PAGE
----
Editorial: Protest by intimidation is bad form
We all expect public officials to be accessible and willing to listen to concerns even of individuals or groups with whom they do not agree.
But to get a knock on the door at home on a Saturday morning from a group of citizens who don't like some of your votes on their special interest?
That's just bad form. Very bad form.
Democratic state Rep. Fred Crespo wasn't even at his Hoffman Estates home last Saturday morning when a handful of members of the Illinois Coalition for Immigrant and Refugee Rights woke his wife to deliver cards and letters emphasizing the plight of children whose parents have been deported.
The coalition is unhappy that Crespo, a Latino himself of Puerto Rican descent, opposed the Illinois version of the Dream Act and has occasionally voted contrary to the group's position on other issues. It says other state lawmakers — including Keith Farnham of Elgin, Michelle Mussman of Schaumburg and Carol Sente of Vernon Hills, all Democrats — can expect similar protests over the next couple of months.
Our advice to the ICIRR or to any group considering similar tactics: Think again.
Crespo has an office in Streamwood as well as in Springfield. Farnham, Mussman and Sente all have offices in their home districts, as do virtually all state representatives and senators. None of them likely would be delighted to find a contingent of unhappy constituents at their office foyer delivering stacks of letters, cards or whatever, but if that kind of demonstration is a group's action of choice, the officials' offices, not their homes, are the place for it.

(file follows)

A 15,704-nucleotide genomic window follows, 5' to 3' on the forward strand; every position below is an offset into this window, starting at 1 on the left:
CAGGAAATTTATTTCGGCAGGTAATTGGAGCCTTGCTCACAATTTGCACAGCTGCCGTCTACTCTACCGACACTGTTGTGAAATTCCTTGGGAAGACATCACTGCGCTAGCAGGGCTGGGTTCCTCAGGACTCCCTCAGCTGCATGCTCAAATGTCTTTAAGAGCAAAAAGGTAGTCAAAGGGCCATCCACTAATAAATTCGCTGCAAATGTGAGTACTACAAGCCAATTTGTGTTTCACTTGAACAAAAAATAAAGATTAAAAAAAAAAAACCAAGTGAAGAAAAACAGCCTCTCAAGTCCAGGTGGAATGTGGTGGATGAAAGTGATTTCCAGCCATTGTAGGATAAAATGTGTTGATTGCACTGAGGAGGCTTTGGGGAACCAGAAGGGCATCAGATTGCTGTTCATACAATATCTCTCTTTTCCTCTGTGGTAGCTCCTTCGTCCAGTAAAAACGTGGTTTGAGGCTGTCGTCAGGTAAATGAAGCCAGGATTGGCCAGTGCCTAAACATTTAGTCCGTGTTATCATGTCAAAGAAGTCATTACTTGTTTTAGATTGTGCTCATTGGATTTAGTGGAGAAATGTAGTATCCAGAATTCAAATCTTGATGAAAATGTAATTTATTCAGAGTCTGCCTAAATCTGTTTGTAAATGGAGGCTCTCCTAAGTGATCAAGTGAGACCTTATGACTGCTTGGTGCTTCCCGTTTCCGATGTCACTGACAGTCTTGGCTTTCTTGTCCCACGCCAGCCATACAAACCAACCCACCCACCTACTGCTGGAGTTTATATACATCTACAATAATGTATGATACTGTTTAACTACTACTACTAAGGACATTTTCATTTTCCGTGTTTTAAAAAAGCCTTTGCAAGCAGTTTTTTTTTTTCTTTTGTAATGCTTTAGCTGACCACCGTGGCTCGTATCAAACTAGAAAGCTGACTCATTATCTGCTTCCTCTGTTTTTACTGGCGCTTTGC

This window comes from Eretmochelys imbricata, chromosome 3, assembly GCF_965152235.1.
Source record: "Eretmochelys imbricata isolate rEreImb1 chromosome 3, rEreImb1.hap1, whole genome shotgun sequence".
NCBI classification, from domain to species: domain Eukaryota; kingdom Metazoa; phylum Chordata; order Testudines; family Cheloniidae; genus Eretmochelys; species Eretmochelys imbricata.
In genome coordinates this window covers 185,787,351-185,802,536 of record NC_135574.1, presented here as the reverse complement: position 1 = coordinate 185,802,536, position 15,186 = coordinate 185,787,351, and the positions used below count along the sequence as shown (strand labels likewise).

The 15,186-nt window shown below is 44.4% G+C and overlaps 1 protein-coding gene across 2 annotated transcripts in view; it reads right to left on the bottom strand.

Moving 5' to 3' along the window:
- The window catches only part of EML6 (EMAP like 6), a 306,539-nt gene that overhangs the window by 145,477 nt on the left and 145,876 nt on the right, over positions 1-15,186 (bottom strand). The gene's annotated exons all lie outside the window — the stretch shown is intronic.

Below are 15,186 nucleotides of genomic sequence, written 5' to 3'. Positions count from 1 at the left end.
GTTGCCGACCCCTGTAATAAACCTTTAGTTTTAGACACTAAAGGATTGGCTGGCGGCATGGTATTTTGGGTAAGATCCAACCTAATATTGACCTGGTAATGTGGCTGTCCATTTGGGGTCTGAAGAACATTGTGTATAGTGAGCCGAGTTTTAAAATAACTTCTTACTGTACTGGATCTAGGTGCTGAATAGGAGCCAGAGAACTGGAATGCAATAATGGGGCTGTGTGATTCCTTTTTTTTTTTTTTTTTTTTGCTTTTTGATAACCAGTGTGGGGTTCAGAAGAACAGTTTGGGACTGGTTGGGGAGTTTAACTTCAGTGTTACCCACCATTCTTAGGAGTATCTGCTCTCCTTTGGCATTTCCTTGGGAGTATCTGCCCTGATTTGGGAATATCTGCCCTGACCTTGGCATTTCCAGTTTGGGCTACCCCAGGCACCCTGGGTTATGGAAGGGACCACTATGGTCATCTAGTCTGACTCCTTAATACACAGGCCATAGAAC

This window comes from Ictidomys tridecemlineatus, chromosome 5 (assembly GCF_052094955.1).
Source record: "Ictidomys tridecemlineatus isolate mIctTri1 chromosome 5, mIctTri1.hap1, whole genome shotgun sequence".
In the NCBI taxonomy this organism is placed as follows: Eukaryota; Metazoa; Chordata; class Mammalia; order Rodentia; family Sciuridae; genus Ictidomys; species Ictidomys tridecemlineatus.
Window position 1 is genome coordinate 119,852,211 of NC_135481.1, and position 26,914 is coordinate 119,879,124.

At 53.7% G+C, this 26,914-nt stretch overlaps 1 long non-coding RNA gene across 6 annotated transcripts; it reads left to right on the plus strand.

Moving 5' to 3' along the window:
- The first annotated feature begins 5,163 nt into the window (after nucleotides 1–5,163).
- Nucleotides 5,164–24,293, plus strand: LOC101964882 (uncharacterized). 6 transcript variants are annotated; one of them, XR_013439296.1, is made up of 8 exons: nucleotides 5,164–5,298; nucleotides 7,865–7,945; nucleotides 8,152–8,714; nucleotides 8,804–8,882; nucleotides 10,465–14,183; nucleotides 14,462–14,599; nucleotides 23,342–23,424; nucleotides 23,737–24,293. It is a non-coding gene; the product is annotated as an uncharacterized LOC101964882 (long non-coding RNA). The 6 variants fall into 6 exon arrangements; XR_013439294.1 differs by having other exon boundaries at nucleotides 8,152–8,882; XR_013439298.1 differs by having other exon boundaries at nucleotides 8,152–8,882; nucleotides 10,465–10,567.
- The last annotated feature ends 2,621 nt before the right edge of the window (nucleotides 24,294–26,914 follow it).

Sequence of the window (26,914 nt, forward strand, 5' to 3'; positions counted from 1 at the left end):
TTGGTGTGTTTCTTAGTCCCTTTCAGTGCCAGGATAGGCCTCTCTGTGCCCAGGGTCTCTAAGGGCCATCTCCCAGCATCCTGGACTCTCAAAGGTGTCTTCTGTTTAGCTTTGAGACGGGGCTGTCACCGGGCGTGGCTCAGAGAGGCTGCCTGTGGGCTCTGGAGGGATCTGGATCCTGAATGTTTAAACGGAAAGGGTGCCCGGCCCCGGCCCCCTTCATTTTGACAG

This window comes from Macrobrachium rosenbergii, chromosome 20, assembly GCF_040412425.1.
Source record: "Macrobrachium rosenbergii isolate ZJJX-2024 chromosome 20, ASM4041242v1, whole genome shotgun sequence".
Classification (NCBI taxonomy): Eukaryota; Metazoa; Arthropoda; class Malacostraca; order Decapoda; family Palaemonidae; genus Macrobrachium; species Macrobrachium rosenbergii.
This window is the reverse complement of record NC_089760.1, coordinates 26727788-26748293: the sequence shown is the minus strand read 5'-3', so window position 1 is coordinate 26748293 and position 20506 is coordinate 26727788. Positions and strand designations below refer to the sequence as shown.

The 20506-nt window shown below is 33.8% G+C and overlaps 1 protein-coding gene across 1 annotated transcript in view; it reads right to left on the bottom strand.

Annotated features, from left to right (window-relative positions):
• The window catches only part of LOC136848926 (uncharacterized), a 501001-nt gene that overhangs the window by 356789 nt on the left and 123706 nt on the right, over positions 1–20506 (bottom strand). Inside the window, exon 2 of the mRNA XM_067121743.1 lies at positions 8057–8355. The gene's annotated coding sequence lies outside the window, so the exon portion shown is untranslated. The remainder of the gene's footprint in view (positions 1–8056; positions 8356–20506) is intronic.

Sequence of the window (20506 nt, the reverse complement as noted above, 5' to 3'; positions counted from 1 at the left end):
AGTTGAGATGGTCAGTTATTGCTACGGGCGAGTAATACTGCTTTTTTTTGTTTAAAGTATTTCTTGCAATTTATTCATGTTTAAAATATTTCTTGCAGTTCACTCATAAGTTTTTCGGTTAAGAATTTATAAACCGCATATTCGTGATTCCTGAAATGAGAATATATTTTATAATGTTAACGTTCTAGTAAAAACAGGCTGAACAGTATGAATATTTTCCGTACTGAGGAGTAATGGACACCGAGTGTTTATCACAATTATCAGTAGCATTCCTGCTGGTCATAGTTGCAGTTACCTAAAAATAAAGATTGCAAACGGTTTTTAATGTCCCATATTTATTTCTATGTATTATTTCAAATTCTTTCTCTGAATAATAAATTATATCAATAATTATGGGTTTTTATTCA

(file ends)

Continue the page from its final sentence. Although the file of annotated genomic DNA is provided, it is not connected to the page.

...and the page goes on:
Although he acknowledged that dealing with protests and complaints is something that comes with the territory for a lawmaker, Crespo lamented that Saturday's action felt "almost personal."
No doubt it did. More than that, it had the feel of brutish intimidation, a strategy that's insulting to American democracy and beneath the dignity of the usually respectable ICIRR.
The issue here is not Crespo's position on the Dream Act or any other piece of government business. Nor is this a question of the right for any person or group to demonstrate, even passionately, on behalf of a particular point of view. This is a matter of wrong place and wrong time.
Any group anxious to have its voice heard has a host of options available to it. It can seek a parade permit. It can gather at public buildings and government offices. It can schedule news conferences and public speeches.
But when it shows up unannounced on the doorstep of a lawmaker's home, it goes to unnecessary and counterproductive extremes. Let's hope the ICIRR — or any special interest group with passionately held beliefs and positions — has a more appropriate approach in store for other lawmakers it wishes to influence.
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